Why should I get vaccinated?
Vaccination is one of the key strategies allowing Singapore to re-open further, facilitating more social activities and help to recover the economy. The Ministry of Health projects that an 80% vaccination rate is required to hit the gold-standard herd immunity.
At the end of the day, the vaccination protects us, our loved ones and those who are unable to receive the vaccine due to medical reasons. While the world waits in hope that international travel will resume in 2021, vaccinations may also be a mandatory requirement to move across borders.
The Pfizer-BioNTech vaccine has high efficacy with a safety profile consistent with other established and registered vaccines. At present, the benefits outweigh the risks, Singapore citizens and residents are therefore encouraged to get vaccinated if at all, possible.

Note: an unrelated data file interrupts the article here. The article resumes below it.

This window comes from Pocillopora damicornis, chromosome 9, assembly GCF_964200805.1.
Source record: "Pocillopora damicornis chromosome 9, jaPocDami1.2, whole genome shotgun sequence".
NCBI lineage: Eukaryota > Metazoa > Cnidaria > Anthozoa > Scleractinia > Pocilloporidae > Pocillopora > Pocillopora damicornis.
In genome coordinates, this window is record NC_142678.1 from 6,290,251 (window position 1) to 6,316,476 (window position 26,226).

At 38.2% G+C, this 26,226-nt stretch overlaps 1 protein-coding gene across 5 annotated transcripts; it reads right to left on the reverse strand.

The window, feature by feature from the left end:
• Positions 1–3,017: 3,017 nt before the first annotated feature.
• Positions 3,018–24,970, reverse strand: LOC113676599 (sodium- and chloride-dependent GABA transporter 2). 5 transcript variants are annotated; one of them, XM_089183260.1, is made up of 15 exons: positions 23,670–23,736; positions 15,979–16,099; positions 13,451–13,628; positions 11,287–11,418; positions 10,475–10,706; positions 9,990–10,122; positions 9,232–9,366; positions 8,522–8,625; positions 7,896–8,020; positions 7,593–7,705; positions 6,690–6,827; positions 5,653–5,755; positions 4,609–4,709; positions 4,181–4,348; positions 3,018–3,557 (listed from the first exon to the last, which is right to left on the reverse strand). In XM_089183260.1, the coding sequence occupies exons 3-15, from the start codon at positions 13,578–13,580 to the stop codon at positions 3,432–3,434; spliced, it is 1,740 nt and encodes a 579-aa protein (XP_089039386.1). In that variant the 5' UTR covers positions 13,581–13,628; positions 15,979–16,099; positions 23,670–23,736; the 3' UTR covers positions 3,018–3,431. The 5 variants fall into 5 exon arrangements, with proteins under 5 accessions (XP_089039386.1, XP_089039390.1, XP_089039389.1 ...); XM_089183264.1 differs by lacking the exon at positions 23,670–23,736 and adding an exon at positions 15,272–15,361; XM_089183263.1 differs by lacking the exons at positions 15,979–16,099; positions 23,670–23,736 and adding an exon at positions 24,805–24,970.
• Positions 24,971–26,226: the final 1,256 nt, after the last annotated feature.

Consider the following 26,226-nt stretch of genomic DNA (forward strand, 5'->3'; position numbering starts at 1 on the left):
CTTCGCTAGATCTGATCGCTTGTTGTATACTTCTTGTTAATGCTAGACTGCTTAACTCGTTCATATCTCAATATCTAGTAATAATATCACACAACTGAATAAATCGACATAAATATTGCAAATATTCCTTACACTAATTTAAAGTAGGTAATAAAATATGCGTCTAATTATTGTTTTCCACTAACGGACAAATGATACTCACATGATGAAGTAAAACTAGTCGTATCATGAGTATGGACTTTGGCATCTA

Can I still get infected after getting vaccinated?
In latest news, the recent cluster at Singapore’s Tan Tock Seng Hospital sent worries across the nation regarding the vaccine’s effectiveness against Covid-19. After a fully vaccinated nurse tested positive for the virus, how safe are we even after vaccination?
According to a report by Channel News Asia (CNA) on MOH’s recent response:
“The COVID-19 vaccine is effective in preventing symptomatic disease for the vast majority of those vaccinated, but it is possible for vaccinated individuals to get infected,” – Ministry of Health (MOH) on 28 April 2021.
What does this mean? The vaccine protects you from getting sick. That doesn’t mean you can’t still be infected with the virus and transmit it to other non-infected individuals. Simply put: Vaccinated individuals are immune to the virus, they are asymptomatic but can still be a carrier of the disease.